Friday, May 12, 2006

Hwang Woo-Suk and five associates indicted by Korean prosecutors

Consistent with a statement made on April 14, Korean prosecutors have indicted Hwang Woo-Suk.

According to an AP report: Hwang was charged with fraud for accepting 2 billion won (US$2.1 million; euro1.7 million) in private donations based on the outcome of the falsified research. Hwang also embezzled about 800 million won (US$856,000; euro667,000) in private and government research funds. Hwang also paid money to receive human eggs for research, a violation of the country's bioethics law, Lee said. [IPBiz: In his 2005 paper in Science, Hwang stated compliance with the bioethics law.]

Hwang was NOT CHARGED with publishing false information. Prosecutors said Hwang falsified his research papers, but decided not to charge him for that, because "there has been no precedent in the world" of bringing criminal charges for fabricating academic papers. Business as usual in the academic world?

Hwang was not the only person indicted. Prosecution official Lee In-kyu announced the indictments of Hwang and five members of his research team during a nationally televised news conference on May 12, 2006.

There was more than one fraud going on. prosecutors said they accepted one key argument Hwang has used in his defense: that some of his now-discredited claims were due to a junior researcher deceiving him into believing his lab successfully created patient-specific stem cells from cloned embryos.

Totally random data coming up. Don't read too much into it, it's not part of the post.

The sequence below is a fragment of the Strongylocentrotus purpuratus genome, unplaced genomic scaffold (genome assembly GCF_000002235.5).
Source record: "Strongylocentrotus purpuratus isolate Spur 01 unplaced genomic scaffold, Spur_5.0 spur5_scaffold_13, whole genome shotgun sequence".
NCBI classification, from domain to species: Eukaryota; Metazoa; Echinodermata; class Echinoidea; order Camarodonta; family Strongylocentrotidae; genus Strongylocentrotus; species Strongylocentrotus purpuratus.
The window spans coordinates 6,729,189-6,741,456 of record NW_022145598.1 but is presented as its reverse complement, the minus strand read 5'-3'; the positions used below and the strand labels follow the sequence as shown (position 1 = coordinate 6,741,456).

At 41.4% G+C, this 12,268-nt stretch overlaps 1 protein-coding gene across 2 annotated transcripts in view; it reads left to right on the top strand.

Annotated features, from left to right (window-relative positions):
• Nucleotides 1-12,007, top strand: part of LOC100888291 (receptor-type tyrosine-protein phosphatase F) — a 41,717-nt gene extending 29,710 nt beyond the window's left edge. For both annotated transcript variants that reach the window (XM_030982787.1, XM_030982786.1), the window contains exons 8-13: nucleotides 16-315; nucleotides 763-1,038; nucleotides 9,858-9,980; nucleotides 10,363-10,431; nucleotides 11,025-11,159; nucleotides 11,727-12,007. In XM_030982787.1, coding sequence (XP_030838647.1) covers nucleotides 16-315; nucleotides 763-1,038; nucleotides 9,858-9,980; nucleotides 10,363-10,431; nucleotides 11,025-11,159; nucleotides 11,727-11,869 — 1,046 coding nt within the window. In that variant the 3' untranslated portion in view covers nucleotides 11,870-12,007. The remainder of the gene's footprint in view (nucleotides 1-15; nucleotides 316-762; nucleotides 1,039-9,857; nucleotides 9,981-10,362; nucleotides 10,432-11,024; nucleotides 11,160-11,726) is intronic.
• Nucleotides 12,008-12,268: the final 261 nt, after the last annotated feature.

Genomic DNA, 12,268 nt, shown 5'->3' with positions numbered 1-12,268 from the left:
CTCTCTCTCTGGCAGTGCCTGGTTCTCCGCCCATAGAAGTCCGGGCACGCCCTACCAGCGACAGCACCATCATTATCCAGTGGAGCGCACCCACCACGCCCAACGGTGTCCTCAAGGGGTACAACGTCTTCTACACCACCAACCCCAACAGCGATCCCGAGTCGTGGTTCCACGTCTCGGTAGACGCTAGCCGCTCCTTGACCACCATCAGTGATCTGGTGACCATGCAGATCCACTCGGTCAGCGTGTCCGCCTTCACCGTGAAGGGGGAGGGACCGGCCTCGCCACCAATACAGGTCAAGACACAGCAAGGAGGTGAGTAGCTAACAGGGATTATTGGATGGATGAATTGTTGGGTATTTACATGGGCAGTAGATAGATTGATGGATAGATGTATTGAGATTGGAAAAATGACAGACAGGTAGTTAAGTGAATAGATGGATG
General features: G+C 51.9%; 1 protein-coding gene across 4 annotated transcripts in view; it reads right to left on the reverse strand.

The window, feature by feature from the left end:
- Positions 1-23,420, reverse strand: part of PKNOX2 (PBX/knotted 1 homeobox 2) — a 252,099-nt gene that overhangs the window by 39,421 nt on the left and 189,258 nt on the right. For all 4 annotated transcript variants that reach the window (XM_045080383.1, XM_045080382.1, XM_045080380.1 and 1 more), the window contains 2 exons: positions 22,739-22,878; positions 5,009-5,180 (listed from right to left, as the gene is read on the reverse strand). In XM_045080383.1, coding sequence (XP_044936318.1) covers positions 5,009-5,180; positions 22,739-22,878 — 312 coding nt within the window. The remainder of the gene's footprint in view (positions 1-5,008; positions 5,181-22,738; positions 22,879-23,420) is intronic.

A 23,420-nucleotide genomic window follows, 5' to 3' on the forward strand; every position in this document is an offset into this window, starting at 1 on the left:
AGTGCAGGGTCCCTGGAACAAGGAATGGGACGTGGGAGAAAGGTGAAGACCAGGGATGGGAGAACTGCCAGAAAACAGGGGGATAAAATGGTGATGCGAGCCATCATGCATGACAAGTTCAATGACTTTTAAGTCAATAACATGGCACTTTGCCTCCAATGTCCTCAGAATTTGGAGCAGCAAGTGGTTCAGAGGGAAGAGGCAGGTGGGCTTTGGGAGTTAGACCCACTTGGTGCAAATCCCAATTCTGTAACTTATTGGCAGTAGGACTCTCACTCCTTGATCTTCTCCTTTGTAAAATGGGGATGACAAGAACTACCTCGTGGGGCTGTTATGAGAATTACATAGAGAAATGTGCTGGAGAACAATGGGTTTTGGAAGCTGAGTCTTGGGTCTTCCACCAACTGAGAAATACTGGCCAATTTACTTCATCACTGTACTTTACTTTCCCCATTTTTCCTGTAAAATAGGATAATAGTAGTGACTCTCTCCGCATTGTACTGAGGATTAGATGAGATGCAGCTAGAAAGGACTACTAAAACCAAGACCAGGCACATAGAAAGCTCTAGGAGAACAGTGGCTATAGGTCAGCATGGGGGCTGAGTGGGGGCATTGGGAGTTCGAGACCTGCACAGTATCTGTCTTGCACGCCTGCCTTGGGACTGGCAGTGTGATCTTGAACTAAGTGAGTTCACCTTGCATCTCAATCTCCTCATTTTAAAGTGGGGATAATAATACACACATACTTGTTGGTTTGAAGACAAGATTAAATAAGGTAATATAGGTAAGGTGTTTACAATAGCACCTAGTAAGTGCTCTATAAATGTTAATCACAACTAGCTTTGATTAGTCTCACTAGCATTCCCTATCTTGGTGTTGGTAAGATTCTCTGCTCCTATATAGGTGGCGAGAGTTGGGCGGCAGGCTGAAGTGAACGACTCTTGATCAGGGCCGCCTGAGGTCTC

Different charges were brought. Of the five researchers, one was indicted for tampering with research samples, three for fraud and one for violation of the bioethics law.

Prosecutors said Hwang faked the two research papers, but they did not draw a clear conclusion on whether he ever created a cloned human embryo and extracted a stem cell from it as reported in the 2004 paper.

Seoul National University, where Hwang worked as a professor, has said Hwang's purported first cloned embryonic stem cell, reported in the 2004 paper, could have merely been from a mutated egg, which could appear to have qualities of a cloned embryo. [IPBiz: Science retracted the 2004 paper (and the 2005 paper).]

Junior researcher wanted to succeed?

Kim Sun-jong, who was indicted for tampering, brought ordinary stem cells - created from fertilized eggs, not from cloned embryos - to the lab to make them look like patient-specific stem cells, prosecution official Lee said.

Kim, a specialist in cultivating embryos, committed the wrongdoing "under psychological pressure" to accomplish his duties and "out of desire to succeed as a scholar," Lee said.

That made Hwang believe that he had succeeded in creating patient-specific stem cells, Lee said. Based on those wrong samples, Hwang carried out further fabrication of data to write the 2005 paper, Lee said. It was unclear when Hwang became aware he had been deceived.

Outside the prosecutors' office in southern Seoul, about two dozen people staged a rally in support of Hwang, calling for him to continue his research.


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